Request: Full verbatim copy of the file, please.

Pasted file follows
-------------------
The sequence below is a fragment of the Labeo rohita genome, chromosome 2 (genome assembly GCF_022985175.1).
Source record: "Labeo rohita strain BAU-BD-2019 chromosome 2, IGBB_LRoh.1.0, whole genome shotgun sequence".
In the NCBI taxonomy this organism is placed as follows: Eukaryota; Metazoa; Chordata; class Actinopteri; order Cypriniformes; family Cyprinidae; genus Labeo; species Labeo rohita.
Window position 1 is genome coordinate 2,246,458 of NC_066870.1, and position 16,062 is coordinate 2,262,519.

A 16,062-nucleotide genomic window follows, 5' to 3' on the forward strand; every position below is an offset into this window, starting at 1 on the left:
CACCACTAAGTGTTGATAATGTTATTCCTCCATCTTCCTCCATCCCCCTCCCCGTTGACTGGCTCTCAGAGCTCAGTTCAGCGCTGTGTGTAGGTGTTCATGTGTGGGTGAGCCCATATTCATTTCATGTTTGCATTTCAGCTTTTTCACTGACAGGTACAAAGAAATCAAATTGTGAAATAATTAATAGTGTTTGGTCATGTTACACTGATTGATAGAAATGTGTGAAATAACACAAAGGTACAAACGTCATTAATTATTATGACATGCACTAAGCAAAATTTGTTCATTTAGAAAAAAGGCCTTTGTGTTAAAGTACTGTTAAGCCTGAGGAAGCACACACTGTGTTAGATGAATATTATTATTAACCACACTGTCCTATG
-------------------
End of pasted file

The sequence below is a fragment of the Labeo rohita genome, chromosome 2 (genome assembly GCF_022985175.1).
Source record: "Labeo rohita strain BAU-BD-2019 chromosome 2, IGBB_LRoh.1.0, whole genome shotgun sequence".
In the NCBI taxonomy this organism is placed as follows: Eukaryota; Metazoa; Chordata; class Actinopteri; order Cypriniformes; family Cyprinidae; genus Labeo; species Labeo rohita.
Window position 1 is genome coordinate 2,246,458 of NC_066870.1, and position 16,062 is coordinate 2,262,519.

A 16,062-nucleotide genomic window follows, 5' to 3' on the forward strand; every position below is an offset into this window, starting at 1 on the left:
CACCACTAAGTGTTGATAATGTTATTCCTCCATCTTCCTCCATCCCCCTCCCCGTTGACTGGCTCTCAGAGCTCAGTTCAGCGCTGTGTGTAGGTGTTCATGTGTGGGTGAGCCCATATTCATTTCATGTTTGCATTTCAGCTTTTTCACTGACAGGTACAAAGAAATCAAATTGTGAAATAATTAATAGTGTTTGGTCATGTTACACTGATTGATAGAAATGTGTGAAATAACACAAAGGTACAAACGTCATTAATTATTATGACATGCACTAAGCAAAATTTGTTCATTTAGAAAAAAGGCCTTTGTGTTAAAGTACTGTTAAGCCTGAGGAAGCACACACTGTGTTAGATGAATATTATTATTAACCACACTGTCCTATG